Tasmāt tatsaṃyogād, acetanaṃ cetanāvad iva liṅgaṃ |
guṇahkartritve ca tathā, karteva bhavatīty udāsīna  |20|

20. Therefore, through union therewith, the insensible products seem intelligent; [and Soul, though] indifferent appears like an agent, though the activity is of the cosmic factors.

Nārāyaṇa Bhāṣya

But [if] agency resides in Intellect and sensibility in Soul, whence do the two appear to have the same receptacle [when it is said] ‘I know,' ‘I do this ’? To this it is replied, Therefore, etc.:

Since sensibility and agency have been demonstrated by reasoning to possess different receptacles (or substrata), this is an error; this is the sense. The root of the error is conjunction therewith. The conjunction, proximity, or reflection of Soul, thence is the [seeming] sensibility of the unintelligent modes, [viz.,] intellect and the rest, [which], as if intelligent, appear to cognise, ‘I know’ Thus the constituents, the factors of goodness, misery and dullness, being active, their activity, which is in intellect, gets reflected in Soul, which, though indifferent, [thereupon] appears like an agent, [saying]’I do’. Whence cognitions like ‘I know,’ ‘I do this’ are errors, which result from an interchange of attributes due to non-perception of difference between the two entities [Nature and Soul], because this [erroneous] character of the two [cognitions, ‘I know,'  ‘I do,'] has been ascertained, This is the gist.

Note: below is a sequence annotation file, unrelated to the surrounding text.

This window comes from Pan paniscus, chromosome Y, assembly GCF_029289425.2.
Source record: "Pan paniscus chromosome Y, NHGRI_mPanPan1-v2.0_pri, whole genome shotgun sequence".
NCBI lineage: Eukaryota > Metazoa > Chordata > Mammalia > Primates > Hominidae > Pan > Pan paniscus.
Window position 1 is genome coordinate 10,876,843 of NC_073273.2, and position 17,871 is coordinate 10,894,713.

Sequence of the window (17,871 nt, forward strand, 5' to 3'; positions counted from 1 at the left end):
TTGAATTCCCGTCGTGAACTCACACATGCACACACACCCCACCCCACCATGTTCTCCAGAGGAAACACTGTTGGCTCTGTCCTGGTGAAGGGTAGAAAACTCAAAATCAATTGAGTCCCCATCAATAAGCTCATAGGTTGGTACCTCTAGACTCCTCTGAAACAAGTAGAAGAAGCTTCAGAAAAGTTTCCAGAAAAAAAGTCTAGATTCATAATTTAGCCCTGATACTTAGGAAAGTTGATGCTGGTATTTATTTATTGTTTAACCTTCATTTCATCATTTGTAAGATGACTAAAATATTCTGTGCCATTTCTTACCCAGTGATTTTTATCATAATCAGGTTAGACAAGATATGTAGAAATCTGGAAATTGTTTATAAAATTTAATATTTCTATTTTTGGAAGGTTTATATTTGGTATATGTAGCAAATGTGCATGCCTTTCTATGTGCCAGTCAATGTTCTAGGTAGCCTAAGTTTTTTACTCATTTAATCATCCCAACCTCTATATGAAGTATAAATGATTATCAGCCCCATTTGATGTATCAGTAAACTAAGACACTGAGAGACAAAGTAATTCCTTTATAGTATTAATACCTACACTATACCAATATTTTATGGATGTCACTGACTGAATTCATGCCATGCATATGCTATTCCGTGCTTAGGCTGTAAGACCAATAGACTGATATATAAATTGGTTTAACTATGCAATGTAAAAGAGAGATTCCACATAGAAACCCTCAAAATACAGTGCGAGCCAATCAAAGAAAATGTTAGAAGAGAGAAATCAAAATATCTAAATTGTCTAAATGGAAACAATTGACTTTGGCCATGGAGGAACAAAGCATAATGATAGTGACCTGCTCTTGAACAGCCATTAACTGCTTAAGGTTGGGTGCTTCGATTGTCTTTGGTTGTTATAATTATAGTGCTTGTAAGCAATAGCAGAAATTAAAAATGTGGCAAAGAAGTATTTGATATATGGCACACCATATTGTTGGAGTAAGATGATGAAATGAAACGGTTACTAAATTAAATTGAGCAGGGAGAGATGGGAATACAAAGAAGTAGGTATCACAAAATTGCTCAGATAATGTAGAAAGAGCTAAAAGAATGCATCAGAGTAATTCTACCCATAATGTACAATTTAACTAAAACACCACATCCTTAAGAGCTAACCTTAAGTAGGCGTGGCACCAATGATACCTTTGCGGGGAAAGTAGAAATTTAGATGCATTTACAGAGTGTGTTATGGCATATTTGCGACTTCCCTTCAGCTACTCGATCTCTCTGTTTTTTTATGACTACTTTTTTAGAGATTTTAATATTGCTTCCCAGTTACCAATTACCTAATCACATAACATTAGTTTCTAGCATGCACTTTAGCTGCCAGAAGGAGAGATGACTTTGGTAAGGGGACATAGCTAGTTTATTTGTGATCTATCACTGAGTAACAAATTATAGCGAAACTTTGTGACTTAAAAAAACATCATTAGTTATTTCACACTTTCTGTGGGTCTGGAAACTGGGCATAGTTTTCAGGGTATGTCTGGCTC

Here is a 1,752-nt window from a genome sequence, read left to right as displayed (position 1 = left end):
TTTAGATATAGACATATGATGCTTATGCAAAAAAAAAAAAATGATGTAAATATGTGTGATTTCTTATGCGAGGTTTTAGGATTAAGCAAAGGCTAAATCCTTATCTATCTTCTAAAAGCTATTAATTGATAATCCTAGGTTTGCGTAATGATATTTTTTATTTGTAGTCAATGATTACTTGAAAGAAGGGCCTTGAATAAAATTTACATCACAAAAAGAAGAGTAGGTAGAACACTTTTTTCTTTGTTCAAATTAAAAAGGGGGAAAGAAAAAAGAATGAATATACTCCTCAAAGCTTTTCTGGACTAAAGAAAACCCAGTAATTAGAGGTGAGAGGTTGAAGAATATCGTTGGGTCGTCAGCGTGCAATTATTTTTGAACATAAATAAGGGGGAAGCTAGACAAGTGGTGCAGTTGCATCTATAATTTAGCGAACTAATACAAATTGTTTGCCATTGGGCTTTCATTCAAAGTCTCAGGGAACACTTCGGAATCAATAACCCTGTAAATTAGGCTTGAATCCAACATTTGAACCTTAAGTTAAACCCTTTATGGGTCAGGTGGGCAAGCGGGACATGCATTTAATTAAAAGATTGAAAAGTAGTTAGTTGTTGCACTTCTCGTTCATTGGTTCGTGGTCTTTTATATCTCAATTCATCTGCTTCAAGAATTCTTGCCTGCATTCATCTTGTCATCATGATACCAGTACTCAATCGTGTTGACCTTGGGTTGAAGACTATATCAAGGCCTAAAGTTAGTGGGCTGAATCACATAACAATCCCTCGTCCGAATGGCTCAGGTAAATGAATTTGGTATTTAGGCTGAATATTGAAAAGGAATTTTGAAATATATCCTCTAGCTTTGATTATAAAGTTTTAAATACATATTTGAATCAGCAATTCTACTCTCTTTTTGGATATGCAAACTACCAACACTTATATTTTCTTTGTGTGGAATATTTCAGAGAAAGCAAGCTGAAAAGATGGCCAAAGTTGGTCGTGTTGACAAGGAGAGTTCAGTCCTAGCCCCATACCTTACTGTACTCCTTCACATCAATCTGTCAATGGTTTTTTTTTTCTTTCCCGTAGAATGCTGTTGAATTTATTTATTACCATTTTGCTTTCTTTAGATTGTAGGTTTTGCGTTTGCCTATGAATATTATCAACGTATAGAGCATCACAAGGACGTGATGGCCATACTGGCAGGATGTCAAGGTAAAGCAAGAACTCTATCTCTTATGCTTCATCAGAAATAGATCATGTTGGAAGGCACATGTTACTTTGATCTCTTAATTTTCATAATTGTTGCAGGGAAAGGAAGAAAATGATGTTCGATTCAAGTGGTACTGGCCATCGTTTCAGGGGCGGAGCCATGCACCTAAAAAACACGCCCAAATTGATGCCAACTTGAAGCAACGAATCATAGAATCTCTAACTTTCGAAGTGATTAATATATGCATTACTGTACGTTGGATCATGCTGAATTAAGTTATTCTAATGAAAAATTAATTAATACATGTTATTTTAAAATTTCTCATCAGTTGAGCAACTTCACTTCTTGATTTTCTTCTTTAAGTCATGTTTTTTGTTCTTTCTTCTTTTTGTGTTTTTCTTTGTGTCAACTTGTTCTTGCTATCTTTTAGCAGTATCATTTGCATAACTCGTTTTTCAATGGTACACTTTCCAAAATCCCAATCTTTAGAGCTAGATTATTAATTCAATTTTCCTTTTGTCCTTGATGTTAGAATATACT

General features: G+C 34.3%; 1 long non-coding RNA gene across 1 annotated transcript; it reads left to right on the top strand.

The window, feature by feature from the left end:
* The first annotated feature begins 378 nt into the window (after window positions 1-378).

Puruṣasya darshanārthaḥ, kaivalyārthas tathā pradhānasya |
pangvandhavad ubhayor api, saṃyogas tatkṛtaḥ sargaḥ  |21|

21. In order that Soul may contemplate Nature and be separate, the union of the two, like that of the lame and the blind, lakes place; [and] thence creation springs.

Nārāyaṇa Bhāṣya

The reason of this conjunction is now explained, In order, etc.: